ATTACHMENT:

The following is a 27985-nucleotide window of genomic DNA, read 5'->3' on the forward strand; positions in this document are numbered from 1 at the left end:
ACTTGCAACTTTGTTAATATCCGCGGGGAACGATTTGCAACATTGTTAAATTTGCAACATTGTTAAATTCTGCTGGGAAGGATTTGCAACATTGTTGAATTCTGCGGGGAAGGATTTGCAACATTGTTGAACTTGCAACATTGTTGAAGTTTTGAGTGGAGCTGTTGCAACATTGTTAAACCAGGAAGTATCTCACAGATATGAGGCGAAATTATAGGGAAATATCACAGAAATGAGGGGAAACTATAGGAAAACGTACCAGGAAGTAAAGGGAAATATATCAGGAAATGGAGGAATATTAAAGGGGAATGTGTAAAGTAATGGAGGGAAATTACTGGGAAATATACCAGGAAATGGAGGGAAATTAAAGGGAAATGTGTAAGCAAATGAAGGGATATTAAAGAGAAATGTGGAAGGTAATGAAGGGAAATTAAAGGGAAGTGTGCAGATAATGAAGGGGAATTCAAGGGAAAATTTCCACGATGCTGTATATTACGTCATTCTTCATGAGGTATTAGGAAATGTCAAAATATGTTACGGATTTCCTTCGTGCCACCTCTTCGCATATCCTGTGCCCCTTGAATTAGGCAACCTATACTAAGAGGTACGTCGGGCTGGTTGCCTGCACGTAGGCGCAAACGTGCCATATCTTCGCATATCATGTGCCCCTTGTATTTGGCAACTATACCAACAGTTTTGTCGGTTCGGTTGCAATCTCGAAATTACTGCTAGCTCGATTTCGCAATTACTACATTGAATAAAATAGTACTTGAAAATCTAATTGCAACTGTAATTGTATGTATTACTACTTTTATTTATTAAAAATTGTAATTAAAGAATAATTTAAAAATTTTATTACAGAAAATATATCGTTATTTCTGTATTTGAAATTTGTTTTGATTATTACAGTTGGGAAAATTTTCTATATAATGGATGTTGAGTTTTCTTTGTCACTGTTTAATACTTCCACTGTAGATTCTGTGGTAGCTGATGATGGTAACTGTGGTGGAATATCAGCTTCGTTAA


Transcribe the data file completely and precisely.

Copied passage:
The following is a 27985-nucleotide window of genomic DNA, read 5'->3' on the forward strand; positions in this document are numbered from 1 at the left end:
ACTTGCAACTTTGTTAATATCCGCGGGGAACGATTTGCAACATTGTTAAATTTGCAACATTGTTAAATTCTGCTGGGAAGGATTTGCAACATTGTTGAATTCTGCGGGGAAGGATTTGCAACATTGTTGAACTTGCAACATTGTTGAAGTTTTGAGTGGAGCTGTTGCAACATTGTTAAACCAGGAAGTATCTCACAGATATGAGGCGAAATTATAGGGAAATATCACAGAAATGAGGGGAAACTATAGGAAAACGTACCAGGAAGTAAAGGGAAATATATCAGGAAATGGAGGAATATTAAAGGGGAATGTGTAAAGTAATGGAGGGAAATTACTGGGAAATATACCAGGAAATGGAGGGAAATTAAAGGGAAATGTGTAAGCAAATGAAGGGATATTAAAGAGAAATGTGGAAGGTAATGAAGGGAAATTAAAGGGAAGTGTGCAGATAATGAAGGGGAATTCAAGGGAAAATTTCCACGATGCTGTATATTACGTCATTCTTCATGAGGTATTAGGAAATGTCAAAATATGTTACGGATTTCCTTCGTGCCACCTCTTCGCATATCCTGTGCCCCTTGAATTAGGCAACCTATACTAAGAGGTACGTCGGGCTGGTTGCCTGCACGTAGGCGCAAACGTGCCATATCTTCGCATATCATGTGCCCCTTGTATTTGGCAACTATACCAACAGTTTTGTCGGTTCGGTTGCAATCTCGAAATTACTGCTAGCTCGATTTCGCAATTACTACATTGAATAAAATAGTACTTGAAAATCTAATTGCAACTGTAATTGTATGTATTACTACTTTTATTTATTAAAAATTGTAATTAAAGAATAATTTAAAAATTTTATTACAGAAAATATATCGTTATTTCTGTATTTGAAATTTGTTTTGATTATTACAGTTGGGAAAATTTTCTATATAATGGATGTTGAGTTTTCTTTGTCACTGTTTAATACTTCCACTGTAGATTCTGTGGTAGCTGATGATGGTAACTGTGGTGGAATATCAGCTTCGTTAA